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or punitive justice. Plutarch has his tract; De serà Numinis vindi&ta. The Poet can say, Raro antecedentem scelestum de seruit pede pæna claudo. The earth is full of divine judgments, or the awful demonstrations of divine. justice. Many are cut off in their. fins, as if they were not to be forgiven. Many are so punished, as if it were design'd, that their sin should be read in their punishment. Upon commission of notorious sin, conscience is fo terrify'd, that many: choose strangling and d:ath, rather than the horrors of their own inind ; occult um quatiente intus tortore. flagellum. And our Author says, (p. 126.) They (the rational Beings) ought to keep it well impres; upon their minds, that he (GOD) is the Being, upon. whom their very existence. depends, &c. That they are always in his presence; that he is a Being of perfect reason; that if it be reasonable, that the transa gresors of reason should be punished, they will, most certainly, one time or other be punished,

Here a punitive justice is attributed to GOD, as. à Being of perfect reason.. 'We must suppose, that. the transgressors of divine law are the transgressors. of reason (of divine and human reason). Now if all. the transgressors of reason (i.e. all finners) muft, one time or other, be most certainly punish'd (and that as far as divine reason, that is, justice, shall require) then, I fear, there will be no room for pardon. And then, the Religion of Nature, I fear will. perifh

It is said (as has been seen already) that, perhaps, mercy and justice may more properly be called together, divine reason. It is usually noted, that reason fignifies either the intellective power, or the act of ratiocination. That divine mercy and justice are to be look'd upon as the intellective power, or the intellect of GOD, I suppose, the theological world, will scarce admit. And the same world is wont to suppose also, that ratiocination is too imperfect an act, to be afcrib’d to the infinite intellect. But let mercy and justice together, be called divine reason, and the divine reason, thereupon, sustain the notion both of mercy and of justice. Then, if divine reafon, under the notion of mercy, judges it reasonable, that pardon should be granted to the world, and that as far as perfect (i. e. infinite) mercy will allow, then there inay be no place for certain punishment. How then shall we know the measures or methods of divine reason, considered as mercy and as justice ? or, the more incompetent our reason is to adjust the process of divine reason (and to be sure, its thoughts are not as ours) and to determine the modes and inethods of divine mercy and justice, the more we shall need some superior information, to certify us in such moinentous affairs of the divine government.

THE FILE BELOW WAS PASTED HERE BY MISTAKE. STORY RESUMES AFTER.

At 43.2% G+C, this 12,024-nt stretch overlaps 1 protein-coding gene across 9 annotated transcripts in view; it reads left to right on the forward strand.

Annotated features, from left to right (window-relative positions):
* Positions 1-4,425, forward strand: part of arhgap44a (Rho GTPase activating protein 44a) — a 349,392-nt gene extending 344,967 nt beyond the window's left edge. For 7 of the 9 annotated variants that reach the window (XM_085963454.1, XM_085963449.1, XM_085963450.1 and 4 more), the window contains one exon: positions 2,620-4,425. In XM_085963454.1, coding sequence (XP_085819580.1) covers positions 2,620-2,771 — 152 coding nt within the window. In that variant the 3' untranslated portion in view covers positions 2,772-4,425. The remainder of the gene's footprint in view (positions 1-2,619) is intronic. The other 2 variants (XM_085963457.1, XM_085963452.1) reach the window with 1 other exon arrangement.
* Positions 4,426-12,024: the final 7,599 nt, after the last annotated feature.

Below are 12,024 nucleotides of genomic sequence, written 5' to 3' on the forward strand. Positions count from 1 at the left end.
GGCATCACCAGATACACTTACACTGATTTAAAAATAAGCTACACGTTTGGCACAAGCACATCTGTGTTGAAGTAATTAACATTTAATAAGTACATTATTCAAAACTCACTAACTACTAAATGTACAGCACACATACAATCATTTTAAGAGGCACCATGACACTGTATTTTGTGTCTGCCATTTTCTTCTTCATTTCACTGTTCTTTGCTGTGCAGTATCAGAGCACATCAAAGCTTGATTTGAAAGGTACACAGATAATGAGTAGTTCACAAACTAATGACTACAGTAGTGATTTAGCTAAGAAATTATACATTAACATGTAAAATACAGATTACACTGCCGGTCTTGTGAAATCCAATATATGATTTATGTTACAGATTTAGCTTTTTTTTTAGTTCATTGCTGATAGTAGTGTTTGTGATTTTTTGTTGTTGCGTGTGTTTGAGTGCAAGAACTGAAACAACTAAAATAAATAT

If the divine reason is, and must be, concern'd in the divine government; and that reason is mercy and justice, then mercy and justice must both be concern'd and employ'd in the government of this world. Then, shall we not rationally suppose, that they must act together (being both the divine reason) in most 3

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wise harmony and sweet confort ? And so, if divine reason consider'd as mpwy, determines that forgiveness and impr ihall be granted to the world, it must determine it in conjunction with reason, confider'd as justice. And so, it must be determind, that the defign'd forgiveness and impunity shall be granted in such a way and upon such a foot, as shall be congruous to the honour and regard, that must be had of divine justice. And so it may be rationally and congruously determind, that the pardon and impunity, that is inercifully defign'd for mankind, shall be founded upon a rich and suitable, propitiation (or propitiatory sacrifice) offer'd up to divine justice. Here mercy and justice will embrace each other in the adininistrations of divine reafon. Here's wonderful mercy in resolving upon forgiveness for such despicable delinquents, when it is well seen, at the same time (or in the same instant of reason) that justice inuft be solv'd and satisfy’d.